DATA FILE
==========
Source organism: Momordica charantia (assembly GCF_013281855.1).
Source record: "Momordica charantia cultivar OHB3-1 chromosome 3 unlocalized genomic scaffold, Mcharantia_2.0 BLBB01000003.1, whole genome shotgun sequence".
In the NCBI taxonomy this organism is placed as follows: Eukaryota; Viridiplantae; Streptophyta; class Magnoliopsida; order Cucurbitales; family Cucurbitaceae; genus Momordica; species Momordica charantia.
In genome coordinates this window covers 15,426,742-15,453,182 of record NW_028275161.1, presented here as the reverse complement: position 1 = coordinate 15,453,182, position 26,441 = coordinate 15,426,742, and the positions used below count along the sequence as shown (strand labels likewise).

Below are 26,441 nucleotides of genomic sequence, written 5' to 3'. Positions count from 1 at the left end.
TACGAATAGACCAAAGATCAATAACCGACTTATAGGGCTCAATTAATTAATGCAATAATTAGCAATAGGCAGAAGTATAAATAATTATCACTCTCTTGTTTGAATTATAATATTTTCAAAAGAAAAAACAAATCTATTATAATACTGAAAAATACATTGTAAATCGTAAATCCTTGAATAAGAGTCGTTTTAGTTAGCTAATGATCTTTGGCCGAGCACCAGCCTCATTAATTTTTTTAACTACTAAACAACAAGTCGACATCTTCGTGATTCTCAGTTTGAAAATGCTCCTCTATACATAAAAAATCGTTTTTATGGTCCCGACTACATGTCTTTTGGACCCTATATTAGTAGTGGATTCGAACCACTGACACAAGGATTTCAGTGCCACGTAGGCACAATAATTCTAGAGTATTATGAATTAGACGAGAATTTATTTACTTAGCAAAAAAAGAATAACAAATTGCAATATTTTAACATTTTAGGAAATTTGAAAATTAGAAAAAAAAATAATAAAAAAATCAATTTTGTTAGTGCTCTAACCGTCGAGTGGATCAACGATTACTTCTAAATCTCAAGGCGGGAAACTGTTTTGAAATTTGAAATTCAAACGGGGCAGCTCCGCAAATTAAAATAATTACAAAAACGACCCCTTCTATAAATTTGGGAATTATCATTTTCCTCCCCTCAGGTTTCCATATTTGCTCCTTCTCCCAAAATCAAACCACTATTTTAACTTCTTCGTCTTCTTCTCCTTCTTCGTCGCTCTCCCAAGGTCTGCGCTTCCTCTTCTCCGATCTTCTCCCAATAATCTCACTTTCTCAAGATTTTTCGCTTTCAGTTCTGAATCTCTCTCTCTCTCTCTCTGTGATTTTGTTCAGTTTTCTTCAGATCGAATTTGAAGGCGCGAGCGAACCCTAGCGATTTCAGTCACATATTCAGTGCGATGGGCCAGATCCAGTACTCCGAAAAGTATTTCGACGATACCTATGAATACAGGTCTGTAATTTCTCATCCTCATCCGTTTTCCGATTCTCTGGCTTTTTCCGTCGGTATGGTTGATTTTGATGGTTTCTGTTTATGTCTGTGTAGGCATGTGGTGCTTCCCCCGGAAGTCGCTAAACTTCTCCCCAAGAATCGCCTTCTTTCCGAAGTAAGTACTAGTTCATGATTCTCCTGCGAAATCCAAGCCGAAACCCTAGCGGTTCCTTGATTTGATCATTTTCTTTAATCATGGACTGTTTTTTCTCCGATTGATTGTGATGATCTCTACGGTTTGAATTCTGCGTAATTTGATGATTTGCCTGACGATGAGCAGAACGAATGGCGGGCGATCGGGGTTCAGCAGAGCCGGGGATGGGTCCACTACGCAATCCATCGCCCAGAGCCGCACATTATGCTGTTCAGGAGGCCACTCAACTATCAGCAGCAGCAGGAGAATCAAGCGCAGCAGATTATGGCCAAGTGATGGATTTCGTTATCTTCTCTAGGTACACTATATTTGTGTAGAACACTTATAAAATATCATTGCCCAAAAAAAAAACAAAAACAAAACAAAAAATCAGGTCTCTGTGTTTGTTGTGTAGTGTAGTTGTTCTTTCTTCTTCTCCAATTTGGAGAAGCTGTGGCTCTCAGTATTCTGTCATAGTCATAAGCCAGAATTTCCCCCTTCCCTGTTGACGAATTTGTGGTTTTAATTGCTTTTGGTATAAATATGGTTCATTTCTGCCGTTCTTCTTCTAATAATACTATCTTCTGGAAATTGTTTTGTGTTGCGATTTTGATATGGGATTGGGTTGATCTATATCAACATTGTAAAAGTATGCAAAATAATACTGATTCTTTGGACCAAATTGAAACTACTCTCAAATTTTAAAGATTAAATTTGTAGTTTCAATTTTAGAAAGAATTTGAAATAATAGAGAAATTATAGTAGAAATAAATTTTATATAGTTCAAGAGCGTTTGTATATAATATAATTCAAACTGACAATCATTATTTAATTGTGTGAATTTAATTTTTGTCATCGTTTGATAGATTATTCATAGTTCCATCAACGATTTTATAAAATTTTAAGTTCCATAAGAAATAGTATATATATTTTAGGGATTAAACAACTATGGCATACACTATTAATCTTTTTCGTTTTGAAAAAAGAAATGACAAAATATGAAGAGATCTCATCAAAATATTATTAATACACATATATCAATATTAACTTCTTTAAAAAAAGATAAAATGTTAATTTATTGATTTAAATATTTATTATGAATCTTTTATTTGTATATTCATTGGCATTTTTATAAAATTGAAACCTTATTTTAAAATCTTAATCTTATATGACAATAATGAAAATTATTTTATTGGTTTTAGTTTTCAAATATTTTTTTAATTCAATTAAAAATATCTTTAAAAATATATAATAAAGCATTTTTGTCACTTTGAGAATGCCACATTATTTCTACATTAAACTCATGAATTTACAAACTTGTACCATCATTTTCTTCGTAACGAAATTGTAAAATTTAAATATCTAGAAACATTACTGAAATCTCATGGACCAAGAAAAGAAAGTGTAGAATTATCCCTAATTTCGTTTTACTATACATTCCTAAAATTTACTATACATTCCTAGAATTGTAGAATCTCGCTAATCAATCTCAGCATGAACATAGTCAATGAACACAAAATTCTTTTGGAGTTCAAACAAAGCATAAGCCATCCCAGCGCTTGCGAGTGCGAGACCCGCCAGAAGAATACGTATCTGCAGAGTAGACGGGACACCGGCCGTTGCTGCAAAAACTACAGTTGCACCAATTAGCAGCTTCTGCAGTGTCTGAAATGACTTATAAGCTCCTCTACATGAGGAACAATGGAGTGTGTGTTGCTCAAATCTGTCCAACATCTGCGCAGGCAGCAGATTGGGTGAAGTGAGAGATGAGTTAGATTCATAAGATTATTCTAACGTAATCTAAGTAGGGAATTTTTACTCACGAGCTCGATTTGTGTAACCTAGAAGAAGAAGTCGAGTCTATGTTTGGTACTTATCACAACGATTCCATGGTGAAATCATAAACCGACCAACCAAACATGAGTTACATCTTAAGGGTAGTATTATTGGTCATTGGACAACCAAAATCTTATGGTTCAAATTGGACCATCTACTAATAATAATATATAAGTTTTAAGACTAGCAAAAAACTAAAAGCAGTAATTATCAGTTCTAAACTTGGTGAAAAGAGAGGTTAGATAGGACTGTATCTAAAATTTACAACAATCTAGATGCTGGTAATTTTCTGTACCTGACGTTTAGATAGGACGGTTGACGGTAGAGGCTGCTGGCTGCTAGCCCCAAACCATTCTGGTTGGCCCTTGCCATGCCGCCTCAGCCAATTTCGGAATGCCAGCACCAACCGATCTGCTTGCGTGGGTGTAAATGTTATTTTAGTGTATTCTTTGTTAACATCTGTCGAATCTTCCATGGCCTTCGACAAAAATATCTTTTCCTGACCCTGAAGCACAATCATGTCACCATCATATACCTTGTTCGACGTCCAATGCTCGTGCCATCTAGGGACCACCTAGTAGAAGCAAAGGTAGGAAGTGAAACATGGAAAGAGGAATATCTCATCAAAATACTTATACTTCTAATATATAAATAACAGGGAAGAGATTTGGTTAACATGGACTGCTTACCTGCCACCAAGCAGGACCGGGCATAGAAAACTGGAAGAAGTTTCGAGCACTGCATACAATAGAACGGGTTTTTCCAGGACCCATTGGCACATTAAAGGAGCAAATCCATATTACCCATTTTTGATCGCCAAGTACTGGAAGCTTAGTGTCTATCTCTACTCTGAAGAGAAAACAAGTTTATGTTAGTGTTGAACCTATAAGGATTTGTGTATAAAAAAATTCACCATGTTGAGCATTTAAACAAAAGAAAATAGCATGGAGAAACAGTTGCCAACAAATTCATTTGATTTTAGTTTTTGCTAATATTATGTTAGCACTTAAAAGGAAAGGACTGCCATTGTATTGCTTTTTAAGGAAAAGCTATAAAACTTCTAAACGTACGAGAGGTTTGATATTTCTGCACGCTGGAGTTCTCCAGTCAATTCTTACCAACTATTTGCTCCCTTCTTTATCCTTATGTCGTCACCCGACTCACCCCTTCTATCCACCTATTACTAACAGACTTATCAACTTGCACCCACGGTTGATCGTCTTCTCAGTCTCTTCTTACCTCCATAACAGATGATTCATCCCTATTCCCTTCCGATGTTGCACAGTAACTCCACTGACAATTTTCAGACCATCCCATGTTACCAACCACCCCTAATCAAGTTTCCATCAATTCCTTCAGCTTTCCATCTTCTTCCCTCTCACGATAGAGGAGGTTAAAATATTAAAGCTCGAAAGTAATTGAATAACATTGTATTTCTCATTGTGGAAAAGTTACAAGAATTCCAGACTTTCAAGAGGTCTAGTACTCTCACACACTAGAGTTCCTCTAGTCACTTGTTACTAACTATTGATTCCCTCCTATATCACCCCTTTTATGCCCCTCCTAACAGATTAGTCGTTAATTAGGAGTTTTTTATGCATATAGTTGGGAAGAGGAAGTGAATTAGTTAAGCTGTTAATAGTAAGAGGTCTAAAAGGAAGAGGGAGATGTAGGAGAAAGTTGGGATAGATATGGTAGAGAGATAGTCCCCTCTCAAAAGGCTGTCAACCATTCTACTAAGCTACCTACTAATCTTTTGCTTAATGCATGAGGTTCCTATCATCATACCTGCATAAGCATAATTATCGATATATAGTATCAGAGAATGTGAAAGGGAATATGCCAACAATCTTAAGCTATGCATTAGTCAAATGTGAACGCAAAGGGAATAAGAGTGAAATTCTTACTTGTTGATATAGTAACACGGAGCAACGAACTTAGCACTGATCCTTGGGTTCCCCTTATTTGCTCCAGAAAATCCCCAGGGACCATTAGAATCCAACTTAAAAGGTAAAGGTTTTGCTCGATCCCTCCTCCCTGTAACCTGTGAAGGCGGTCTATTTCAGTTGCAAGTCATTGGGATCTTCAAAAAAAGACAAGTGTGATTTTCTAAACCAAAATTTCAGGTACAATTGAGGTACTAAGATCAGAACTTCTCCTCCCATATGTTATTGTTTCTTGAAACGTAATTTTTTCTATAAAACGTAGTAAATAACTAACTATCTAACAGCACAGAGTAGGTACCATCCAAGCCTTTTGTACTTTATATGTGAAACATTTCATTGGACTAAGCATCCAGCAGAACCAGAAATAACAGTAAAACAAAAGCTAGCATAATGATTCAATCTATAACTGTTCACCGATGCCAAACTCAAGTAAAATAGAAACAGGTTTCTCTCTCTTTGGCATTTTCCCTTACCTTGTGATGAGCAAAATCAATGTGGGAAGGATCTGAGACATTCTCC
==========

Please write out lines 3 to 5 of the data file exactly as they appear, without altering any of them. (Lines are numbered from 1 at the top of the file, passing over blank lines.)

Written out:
In the NCBI taxonomy this organism is placed as follows: Eukaryota; Viridiplantae; Streptophyta; class Magnoliopsida; order Cucurbitales; family Cucurbitaceae; genus Momordica; species Momordica charantia.
In genome coordinates this window covers 15,426,742-15,453,182 of record NW_028275161.1, presented here as the reverse complement: position 1 = coordinate 15,453,182, position 26,441 = coordinate 15,426,742, and the positions used below count along the sequence as shown (strand labels likewise).

Below are 26,441 nucleotides of genomic sequence, written 5' to 3'. Positions count from 1 at the left end.